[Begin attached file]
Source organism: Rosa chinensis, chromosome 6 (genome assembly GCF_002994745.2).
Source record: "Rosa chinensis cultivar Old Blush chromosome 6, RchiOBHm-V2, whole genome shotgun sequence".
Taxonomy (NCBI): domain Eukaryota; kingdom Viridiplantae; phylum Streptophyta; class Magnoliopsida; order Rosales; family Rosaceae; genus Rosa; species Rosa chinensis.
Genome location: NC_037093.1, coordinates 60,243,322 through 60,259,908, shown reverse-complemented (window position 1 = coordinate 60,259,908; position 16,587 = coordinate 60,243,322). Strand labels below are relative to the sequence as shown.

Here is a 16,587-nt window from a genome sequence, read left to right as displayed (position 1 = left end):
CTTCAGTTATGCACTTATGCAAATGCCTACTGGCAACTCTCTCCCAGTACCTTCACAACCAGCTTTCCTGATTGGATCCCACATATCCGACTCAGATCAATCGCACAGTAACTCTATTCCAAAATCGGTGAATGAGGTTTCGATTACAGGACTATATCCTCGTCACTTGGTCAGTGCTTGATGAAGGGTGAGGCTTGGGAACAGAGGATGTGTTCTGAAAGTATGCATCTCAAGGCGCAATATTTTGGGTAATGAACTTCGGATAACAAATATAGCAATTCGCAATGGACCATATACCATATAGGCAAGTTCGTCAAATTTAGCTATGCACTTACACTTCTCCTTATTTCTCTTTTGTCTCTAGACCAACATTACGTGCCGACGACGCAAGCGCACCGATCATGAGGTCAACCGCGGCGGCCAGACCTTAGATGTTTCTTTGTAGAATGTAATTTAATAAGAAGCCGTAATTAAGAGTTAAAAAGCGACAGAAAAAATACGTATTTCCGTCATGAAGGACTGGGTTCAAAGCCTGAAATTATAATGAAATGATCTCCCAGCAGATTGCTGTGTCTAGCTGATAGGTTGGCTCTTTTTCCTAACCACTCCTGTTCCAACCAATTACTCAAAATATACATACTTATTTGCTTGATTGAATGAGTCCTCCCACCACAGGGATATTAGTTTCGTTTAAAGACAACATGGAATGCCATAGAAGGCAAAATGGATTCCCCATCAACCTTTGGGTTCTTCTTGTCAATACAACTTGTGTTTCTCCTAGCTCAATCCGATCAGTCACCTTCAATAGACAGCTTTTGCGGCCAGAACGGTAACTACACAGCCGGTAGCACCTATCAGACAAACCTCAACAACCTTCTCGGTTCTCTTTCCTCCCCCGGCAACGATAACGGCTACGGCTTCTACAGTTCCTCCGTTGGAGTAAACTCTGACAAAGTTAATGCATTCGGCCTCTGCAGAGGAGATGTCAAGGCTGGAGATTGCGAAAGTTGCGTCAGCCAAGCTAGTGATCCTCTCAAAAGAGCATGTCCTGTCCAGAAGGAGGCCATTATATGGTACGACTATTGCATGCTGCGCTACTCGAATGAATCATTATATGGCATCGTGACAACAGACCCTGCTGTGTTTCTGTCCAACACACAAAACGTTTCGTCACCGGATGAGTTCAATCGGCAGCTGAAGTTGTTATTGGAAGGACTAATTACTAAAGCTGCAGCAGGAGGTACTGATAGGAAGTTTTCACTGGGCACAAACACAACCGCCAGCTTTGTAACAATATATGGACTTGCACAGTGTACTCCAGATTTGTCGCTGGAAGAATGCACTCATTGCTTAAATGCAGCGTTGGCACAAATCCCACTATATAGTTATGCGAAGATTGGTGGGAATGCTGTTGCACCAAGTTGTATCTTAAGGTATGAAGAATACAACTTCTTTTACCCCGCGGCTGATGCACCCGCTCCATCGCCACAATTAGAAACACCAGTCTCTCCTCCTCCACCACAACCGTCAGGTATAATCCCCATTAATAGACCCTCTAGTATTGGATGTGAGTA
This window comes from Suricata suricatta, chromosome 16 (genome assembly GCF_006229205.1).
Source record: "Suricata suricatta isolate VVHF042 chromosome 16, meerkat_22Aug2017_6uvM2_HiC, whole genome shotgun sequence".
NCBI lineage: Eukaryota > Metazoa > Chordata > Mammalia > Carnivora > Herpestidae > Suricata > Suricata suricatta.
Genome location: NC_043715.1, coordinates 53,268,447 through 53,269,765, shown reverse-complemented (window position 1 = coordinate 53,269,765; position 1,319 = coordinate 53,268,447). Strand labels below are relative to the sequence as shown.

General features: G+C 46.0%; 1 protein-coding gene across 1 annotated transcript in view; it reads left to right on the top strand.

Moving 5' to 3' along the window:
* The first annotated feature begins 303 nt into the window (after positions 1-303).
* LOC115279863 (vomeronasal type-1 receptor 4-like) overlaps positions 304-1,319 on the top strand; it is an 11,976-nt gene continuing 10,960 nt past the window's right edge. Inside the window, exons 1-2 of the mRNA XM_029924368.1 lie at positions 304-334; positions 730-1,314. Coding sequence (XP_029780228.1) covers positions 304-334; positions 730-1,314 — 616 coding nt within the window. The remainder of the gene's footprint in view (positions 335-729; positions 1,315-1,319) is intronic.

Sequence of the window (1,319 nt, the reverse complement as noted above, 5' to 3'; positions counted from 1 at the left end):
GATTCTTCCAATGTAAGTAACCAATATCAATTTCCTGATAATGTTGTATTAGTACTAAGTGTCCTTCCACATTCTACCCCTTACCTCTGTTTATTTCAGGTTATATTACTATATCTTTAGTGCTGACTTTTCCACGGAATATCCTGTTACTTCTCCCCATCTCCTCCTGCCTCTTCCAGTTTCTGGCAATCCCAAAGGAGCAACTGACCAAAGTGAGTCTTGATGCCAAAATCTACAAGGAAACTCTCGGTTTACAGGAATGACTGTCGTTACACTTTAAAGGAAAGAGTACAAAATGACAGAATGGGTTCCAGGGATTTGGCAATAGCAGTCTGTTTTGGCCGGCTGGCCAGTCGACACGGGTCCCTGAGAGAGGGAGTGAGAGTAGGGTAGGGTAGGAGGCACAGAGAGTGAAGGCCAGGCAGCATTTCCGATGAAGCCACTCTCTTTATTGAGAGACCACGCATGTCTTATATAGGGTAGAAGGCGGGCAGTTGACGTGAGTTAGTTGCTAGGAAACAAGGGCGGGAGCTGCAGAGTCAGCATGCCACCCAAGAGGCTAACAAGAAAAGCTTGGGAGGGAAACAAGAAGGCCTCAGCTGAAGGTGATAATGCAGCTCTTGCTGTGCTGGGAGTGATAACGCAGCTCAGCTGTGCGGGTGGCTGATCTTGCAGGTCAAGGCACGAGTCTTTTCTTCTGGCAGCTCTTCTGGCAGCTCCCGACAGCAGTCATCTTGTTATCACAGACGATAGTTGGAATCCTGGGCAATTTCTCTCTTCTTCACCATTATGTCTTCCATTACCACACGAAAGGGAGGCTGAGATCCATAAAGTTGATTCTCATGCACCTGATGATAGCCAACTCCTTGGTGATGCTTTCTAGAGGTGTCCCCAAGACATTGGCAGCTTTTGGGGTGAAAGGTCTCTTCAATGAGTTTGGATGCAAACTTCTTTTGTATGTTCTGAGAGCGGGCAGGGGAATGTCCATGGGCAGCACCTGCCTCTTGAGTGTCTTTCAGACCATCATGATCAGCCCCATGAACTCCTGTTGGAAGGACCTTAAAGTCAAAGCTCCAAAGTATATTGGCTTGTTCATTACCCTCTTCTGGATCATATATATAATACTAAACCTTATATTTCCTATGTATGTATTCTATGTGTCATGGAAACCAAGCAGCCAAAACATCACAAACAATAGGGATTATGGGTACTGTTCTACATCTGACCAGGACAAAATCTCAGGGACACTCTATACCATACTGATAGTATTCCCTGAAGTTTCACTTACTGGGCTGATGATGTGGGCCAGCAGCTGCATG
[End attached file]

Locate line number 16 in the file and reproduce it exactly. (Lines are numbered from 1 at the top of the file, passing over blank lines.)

GATTCTTCCAATGTAAGTAACCAATATCAATTTCCTGATAATGTTGTATTAGTACTAAGTGTCCTTCCACATTCTACCCCTTACCTCTGTTTATTTCAGGTTATATTACTATATCTTTAGTGCTGACTTTTCCACGGAATATCCTGTTACTTCTCCCCATCTCCTCCTGCCTCTTCCAGTTTCTGGCAATCCCAAAGGAGCAACTGACCAAAGTGAGTCTTGATGCCAAAATCTACAAGGAAACTCTCGGTTTACAGGAATGACTGTCGTTACACTTTAAAGGAAAGAGTACAAAATGACAGAATGGGTTCCAGGGATTTGGCAATAGCAGTCTGTTTTGGCCGGCTGGCCAGTCGACACGGGTCCCTGAGAGAGGGAGTGAGAGTAGGGTAGGGTAGGAGGCACAGAGAGTGAAGGCCAGGCAGCATTTCCGATGAAGCCACTCTCTTTATTGAGAGACCACGCATGTCTTATATAGGGTAGAAGGCGGGCAGTTGACGTGAGTTAGTTGCTAGGAAACAAGGGCGGGAGCTGCAGAGTCAGCATGCCACCCAAGAGGCTAACAAGAAAAGCTTGGGAGGGAAACAAGAAGGCCTCAGCTGAAGGTGATAATGCAGCTCTTGCTGTGCTGGGAGTGATAACGCAGCTCAGCTGTGCGGGTGGCTGATCTTGCAGGTCAAGGCACGAGTCTTTTCTTCTGGCAGCTCTTCTGGCAGCTCCCGACAGCAGTCATCTTGTTATCACAGACGATAGTTGGAATCCTGGGCAATTTCTCTCTTCTTCACCATTATGTCTTCCATTACCACACGAAAGGGAGGCTGAGATCCATAAAGTTGATTCTCATGCACCTGATGATAGCCAACTCCTTGGTGATGCTTTCTAGAGGTGTCCCCAAGACATTGGCAGCTTTTGGGGTGAAAGGTCTCTTCAATGAGTTTGGATGCAAACTTCTTTTGTATGTTCTGAGAGCGGGCAGGGGAATGTCCATGGGCAGCACCTGCCTCTTGAGTGTCTTTCAGACCATCATGATCAGCCCCATGAACTCCTGTTGGAAGGACCTTAAAGTCAAAGCTCCAAAGTATATTGGCTTGTTCATTACCCTCTTCTGGATCATATATATAATACTAAACCTTATATTTCCTATGTATGTATTCTATGTGTCATGGAAACCAAGCAGCCAAAACATCACAAACAATAGGGATTATGGGTACTGTTCTACATCTGACCAGGACAAAATCTCAGGGACACTCTATACCATACTGATAGTATTCCCTGAAGTTTCACTTACTGGGCTGATGATGTGGGCCAGCAGCTGCATG